If you’ve been searching all over the Internet trying to figure out why this functionality only sparsely works and how to fix it, this feature requires the Internet. If your phone is not 24/7 Internet capable and you use WiFi for connectivity in select places, like myself, you will run into this problem when trying to use ‘Speech to Text’ from the Android keyboard while there is no Internet connectivity. To fix this issue, you either need to subscribe to a phone dataplan so you have ‘Always On’ Internet service or carry a MiFi device around with you and turn it on when you want to use Speech to Text. A hassle yes, but complain to Google as they are the ones that designed it to require the use of a Google server to decode the audio.

So, there you have it. Problem solved, mostly. At least, it’s solved for Android 2.2. If your have a later version of Android, your mileage may vary.

[UPDATE: 2012-05-04]

My bad. It appears that Siri does, in fact, require the Internet for Speech to Text conversion just like Android. This also goes for Alexa, Bixby, Cortana and even “Ok, Google”. So, I guess this article applies to the iPhone and all other voice assistant devices as well.

49 Responses

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  1. Dennis said, on May 29, 2019 at 9:44 am

    My android phone is still stuck on version 2.3.6 Gingerbread (thanks to samsung refusing to support their products) and was working fine with the speech recognition until just about a week ago. Now it ALWAYS says “Couldn’t connect” even when there is a known good wifi connection. Newer versions of android have at least some degree of voice recognition built in. I am wondering if google has decided to shut down the server for voice recognition.


    • commorancy said, on May 29, 2019 at 11:44 am

      Hi Dennis,

      Thanks so much for your comment and I’m glad you asked this question.

      Unfortunately, Google “end of lifed” Gingerbread back in 2017 for Google Play. This means that eventually, services may also stop working. It’s more likely that Google’s newest OS versions support an updated protocol for “speech-to-text” with Google shutting down its older legacy support. On 6.0.1, speech-to-text is still working, so I know this service is still online. This is just a guess, however.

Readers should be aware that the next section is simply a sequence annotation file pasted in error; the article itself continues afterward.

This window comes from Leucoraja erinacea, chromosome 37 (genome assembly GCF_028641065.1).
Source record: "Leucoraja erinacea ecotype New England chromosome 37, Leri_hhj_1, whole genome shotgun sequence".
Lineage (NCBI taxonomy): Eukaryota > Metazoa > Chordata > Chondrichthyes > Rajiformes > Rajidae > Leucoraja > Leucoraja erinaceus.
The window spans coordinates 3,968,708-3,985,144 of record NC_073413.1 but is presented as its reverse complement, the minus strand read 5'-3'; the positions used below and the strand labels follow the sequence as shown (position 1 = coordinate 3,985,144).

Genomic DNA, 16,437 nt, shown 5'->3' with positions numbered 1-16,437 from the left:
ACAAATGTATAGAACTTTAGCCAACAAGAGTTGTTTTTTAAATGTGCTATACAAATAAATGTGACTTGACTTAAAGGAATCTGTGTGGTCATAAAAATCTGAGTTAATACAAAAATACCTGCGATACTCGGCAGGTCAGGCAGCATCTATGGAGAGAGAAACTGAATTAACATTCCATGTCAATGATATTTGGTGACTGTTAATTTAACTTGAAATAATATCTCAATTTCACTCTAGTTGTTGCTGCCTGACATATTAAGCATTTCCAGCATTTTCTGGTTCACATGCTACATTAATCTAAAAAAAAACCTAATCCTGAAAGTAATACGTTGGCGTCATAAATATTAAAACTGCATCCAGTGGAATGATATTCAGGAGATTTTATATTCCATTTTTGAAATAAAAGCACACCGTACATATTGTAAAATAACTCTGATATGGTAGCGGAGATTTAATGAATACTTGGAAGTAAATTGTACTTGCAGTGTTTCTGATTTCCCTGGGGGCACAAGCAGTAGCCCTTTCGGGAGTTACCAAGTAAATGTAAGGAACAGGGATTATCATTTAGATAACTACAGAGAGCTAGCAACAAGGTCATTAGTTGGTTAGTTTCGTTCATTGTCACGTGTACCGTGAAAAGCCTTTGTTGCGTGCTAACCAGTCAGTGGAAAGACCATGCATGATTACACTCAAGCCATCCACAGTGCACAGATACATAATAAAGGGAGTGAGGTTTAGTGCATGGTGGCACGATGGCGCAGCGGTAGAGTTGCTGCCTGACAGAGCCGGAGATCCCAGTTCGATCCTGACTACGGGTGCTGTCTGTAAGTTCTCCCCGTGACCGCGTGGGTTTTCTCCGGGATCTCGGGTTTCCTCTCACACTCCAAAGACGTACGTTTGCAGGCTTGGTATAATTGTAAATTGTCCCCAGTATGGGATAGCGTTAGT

Because of the age of this phone and because of your issues, this also means I can’t rule out physical problems with your device. It is quite old and electronic components can break and wear out. Sometimes when batteries get old, some components might not even have enough power to function. I might suggest that you try hooking up a headset or a Bluetooth headset and try speech-to-text one more time. It’s possible the built-in microphone has decided not to work. You might also consider a new battery, but be sure to get a return policy on the battery in case that’s not the issue.

      Good Luck..


      • Dennis said, on May 29, 2019 at 7:44 pm

        The hardware is still fine. I did change the battery a few times, but the rest of the phone is working good. So its definitely not a hardware issue. I do have another phone (android 4.4) that isn’t activated and it will do voice recognition without wifi.

        I do suspect some funny business by google and others. When the phone was new, it was very snappy and responsive. Now, it can take a minute just to make a call. I certainly wont be getting another samsung since they don’t keep their customers updated to the latest version of android.


      • Dennis said, on May 30, 2019 at 4:54 am

        One thing that would say for sure is if someone else with a samsung phone that hasn’t been upgraded past android 2.4 tried the voice recognition microphone and it fails when it used to work.

        I tried to capture the IP traffic using my router, but the router only captures successful connects – so I wasn’t able to get the IP address used by google for voice to text services.


        • commorancy said, on June 11, 2019 at 7:04 am

          This sounds like Google may have retired the servers and the phone is receiving a “connection refused” message. For this reason, you likely can’t capture the traffic easily. This would also seem to confirm Google’s shutdown of services for legacy Android devices.


        • RF said, on June 25, 2019 at 10:45 am

          *Raises hand*

          My 2.3.4 Gingerbread Samsung Android stopped recognizing speech-to-text a few weeks ago and I only tried to figure out why today. After trying every troubleshooting procedure I can find, I am inclined to believe Google has disabled the feature.


          • commorancy said, on June 25, 2019 at 10:52 am

            Hi RF,

            It seems that Google has retired its legacy text-to-speech engine from service without recent notice. That doesn’t mean Google didn’t notify us at some point in the past, but Google’s notifications surrounding retirement of OS services is severely lacking. I will update the article regarding this retirement so that anyone who comes looking will understand what’s going on. Thanks for your report, also.


  2. mehong said, on October 6, 2016 at 8:49 pm

    awesome post!


    • Ben said, on October 8, 2016 at 2:09 am

      I realize this is an old post but I was trying to figure this out myself using a new lg g4 that I could not speech to text unless I used wifi or data but yet I owned an htc one x and an htc one m8 and both could speech to text without any data or wifi, it worked flawless so I was and still am very disappointed that I can’t do the same on my newest phone.


      • commorancy said, on October 19, 2016 at 2:53 am

        Hi Ben,

        Some of it may be to do with the keyboards installed on your device. Apparently, some keyboards have more speech-to-text capabilities than others. It’s possible the HTC shipped with an HTC custom keyboard that didn’t require WiFi/Data plans. However, many Android devices ship with the standard Google keyboard which does. If you still have access to your old device, you might check under preferences to see which keyboard it is using… then compare that to your LG G4 and see what keyboards it supports.

        Good Luck.